Coffee and Walnut Spelt Cake with Coffee Cream Cheese Frosting
This recipe for coffee and walnut spelt cake originally appeared on my first blog, The Culinary Jumble, in May 2016. It has been updated to include spelt flour (please see instructions below regarding using normal flour).
I love cake. I mean really love cake. But coffee cake has to be my all-time favourite. Soft, coffee-enhanced sponge, topped (and filled) with rich frosting.
Is there actually coffee in the recipe?
My UK readers may think this is an odd question, but it appears that not every coffee cake contains coffee. In North America, the umbrella term of coffee cake includes cake that tastes great with coffee. I have to say this confused me because is there a cake that isn’t good served with coffee?
Although I have seen beauties in all shapes and sizes referred to as coffee cake, it seems that a square, sheet pan kind of cake is most common, often including cinnamon and streusel toppings.
In the UK, when we say coffee cake, we mean coffee cake, and there is most definitely some kind of coffee in the actual cake. Like this one.
Getting off on a tangent a little, coffee is so good in chocolate cakes. You can’t taste it at all, but it totally enhances the chocolatey flavour. I use it in most of my brownies and kladdkakor recipes.
Can I use plain (all purpose) in place of the spelt flour?
Yes, you can use plain (all purpose) flour interchangeably for this recipe.
I’ve made this cake so many times and it never disappoints. When I started The Spelt Kitchen, this coffee and walnut spelt cake was the first recipes I wanted to re-invent using spelt flour. The plain (all-purpose) flour was swapped out for spelt flour in a straight 1:1 ratio. No other changes were needed. The texture changed very little. Perhaps it was slightly more dense, but not so you would ever notice. I also found that the spelt flour provided a nuttier taste that went so amazingly well with walnuts. So, if you do have access to spelt flour, I highly recommend you trying it for this coffee and walnut cake.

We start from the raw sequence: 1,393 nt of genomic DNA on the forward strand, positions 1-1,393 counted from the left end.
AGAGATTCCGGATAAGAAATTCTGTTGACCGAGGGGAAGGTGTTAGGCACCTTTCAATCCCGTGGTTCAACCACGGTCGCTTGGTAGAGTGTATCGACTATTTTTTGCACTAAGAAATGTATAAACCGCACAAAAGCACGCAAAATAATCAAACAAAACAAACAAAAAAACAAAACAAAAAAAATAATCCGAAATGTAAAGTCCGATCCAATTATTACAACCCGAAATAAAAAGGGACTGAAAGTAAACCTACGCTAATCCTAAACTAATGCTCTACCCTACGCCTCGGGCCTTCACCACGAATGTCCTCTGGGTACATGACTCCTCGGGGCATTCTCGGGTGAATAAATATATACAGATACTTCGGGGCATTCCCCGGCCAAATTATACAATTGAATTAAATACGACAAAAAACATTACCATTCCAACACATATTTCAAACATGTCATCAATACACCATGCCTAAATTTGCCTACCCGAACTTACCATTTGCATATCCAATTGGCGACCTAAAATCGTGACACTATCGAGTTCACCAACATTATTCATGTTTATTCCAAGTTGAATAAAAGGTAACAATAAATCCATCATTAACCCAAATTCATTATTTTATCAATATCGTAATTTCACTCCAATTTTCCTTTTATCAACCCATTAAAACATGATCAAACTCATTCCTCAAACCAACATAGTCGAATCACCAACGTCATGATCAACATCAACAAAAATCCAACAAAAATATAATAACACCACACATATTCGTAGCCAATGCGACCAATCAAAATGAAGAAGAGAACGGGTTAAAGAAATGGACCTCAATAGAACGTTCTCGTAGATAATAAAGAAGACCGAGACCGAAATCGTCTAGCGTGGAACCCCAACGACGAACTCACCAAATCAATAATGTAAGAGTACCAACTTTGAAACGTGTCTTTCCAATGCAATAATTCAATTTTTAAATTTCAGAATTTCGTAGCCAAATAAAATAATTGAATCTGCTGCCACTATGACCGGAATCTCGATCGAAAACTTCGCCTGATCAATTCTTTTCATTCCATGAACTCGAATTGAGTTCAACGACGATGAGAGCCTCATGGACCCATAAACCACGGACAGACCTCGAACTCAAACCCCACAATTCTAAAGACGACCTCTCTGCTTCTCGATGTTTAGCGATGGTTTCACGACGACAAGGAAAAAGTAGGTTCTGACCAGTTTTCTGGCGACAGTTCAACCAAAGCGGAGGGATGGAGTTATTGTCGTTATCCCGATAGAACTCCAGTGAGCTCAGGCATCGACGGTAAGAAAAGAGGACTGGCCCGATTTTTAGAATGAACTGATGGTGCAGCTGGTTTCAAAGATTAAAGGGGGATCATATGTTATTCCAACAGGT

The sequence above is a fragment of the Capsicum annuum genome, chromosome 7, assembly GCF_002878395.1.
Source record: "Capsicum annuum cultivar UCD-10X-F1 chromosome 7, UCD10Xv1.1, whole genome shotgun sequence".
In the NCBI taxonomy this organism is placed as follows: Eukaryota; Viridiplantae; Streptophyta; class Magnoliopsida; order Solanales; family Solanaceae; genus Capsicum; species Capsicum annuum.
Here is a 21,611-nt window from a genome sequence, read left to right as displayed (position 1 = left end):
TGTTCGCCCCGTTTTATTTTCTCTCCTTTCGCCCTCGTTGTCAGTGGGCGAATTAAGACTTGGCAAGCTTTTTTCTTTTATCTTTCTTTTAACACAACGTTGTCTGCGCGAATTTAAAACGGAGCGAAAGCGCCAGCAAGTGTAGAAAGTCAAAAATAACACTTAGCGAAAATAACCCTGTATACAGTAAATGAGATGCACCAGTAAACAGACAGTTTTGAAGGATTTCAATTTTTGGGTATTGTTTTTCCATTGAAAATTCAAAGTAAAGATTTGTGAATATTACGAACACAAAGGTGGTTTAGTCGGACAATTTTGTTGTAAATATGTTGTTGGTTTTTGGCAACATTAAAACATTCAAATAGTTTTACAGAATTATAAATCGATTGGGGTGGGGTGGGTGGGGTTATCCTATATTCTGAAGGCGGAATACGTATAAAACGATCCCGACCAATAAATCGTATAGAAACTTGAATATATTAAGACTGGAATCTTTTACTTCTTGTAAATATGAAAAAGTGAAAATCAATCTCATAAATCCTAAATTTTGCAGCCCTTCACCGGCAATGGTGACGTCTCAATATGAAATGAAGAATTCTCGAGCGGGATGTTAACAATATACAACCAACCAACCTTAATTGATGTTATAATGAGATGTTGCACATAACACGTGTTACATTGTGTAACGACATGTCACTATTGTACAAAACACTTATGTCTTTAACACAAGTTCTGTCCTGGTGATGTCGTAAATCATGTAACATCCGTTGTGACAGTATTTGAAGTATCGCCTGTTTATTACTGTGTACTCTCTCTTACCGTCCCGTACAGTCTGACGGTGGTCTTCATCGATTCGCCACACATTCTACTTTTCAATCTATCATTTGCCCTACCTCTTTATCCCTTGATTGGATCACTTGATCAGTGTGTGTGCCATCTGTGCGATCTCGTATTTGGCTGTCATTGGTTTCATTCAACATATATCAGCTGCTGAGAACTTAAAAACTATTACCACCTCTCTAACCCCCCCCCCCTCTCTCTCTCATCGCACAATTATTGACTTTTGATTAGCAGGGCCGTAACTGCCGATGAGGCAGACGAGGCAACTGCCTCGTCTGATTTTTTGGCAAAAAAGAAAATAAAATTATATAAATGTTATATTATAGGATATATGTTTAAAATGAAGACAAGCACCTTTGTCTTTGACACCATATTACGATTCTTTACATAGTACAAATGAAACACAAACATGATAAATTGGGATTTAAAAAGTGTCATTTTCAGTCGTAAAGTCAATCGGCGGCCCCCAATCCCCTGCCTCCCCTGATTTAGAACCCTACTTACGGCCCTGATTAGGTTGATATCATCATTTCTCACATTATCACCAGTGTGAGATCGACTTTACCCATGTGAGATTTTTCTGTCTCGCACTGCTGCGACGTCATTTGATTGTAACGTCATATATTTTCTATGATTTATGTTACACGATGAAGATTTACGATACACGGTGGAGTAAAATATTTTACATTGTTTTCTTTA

This is a rather large cake. If you fancy the idea of coffee flavoring a cake, but want a simple (smaller cake), why not try my Airfryer coffee cake?
Coffee and Walnut Spelt Cake (with Coffee Cream Cheese Buttercream Frosting)
- 50g (⅓ cup) walnuts (extra for decorating)
- 225g (½ lb) butter (softened)
- 225g (1 cup + 2 tbs) sugar
- 4 large eggs
- 200g (1⅔ cups) spelt flour (see note 1)
- 2½ teaspoons baking powder
- ½ teaspoon bicarbonate of soda
- 1½ tablespoons instant coffee powder
- 3 tablespoons milk
- 80g (⅓ cup) butter
- 90g (¾ cup) cream cheese
- 250-350g (1½ - 2¼ cups) icing sugar
- 1 teaspoon hot water
- 1 tablespoon instant coffee powder
- walnuts (decoration - optional)
- Crush your walnuts. Do this by either placing your nuts in a bag, and bashing with a rolling pin. Or, blitz them in a food processor. Put them to one side for a short while.
- Pre-heat the oven to 175ºC (350°F).
- Grease and line 2 x 6" (18cm) cake tins (you can use two 8" pans but the layers will be thinner).
- In a food processor, or by hand, beat the sugar and butter together until light and fluffy.
- Add the eggs, one at a time.
- Combine the walnuts, flour, baking powder and baking soda.
- Fold into the wet ingredients.
- Mix the coffee and milk together then mix into the batter. A fairly soft dropping consistency should be achieved (add a little more milk if needed).
- Divide the mixture equally between the two pans and then bake for around 30-35 minutes (if baking 8" cakes, bake for 20-25 minutes).
- The cakes are ready when they bounce back after being gently pushed down (or an inserted skewer comes out almost clean).
- Remove from the oven and let them cool for about ten minutes.
- If using spring-form pans, remove the sides until the cakes are fairly cool and then turn out onto a wire rack (top side down) until they are completely cold.
- Beat the butter and cream cheese together until nice and smooth.
- Add the coffee to the water and stir in.
- Finally, add the icing sugar just until a thick, spreadable consistency is achieved.
- Spread half of the frosting on the flat side of one of the cakes.
- Place the other cake on top and then slather the remaining frosting all over the top of it.
- Decorate with pretty walnuts (I used some whole and some crushed).
- This is a big cake, tall cake so you only need thin slices. Enjoy!
- You can use spelt or regular flour for this recipe (just use the same amount).
This recipe has been adapted from Nigella Lawson’s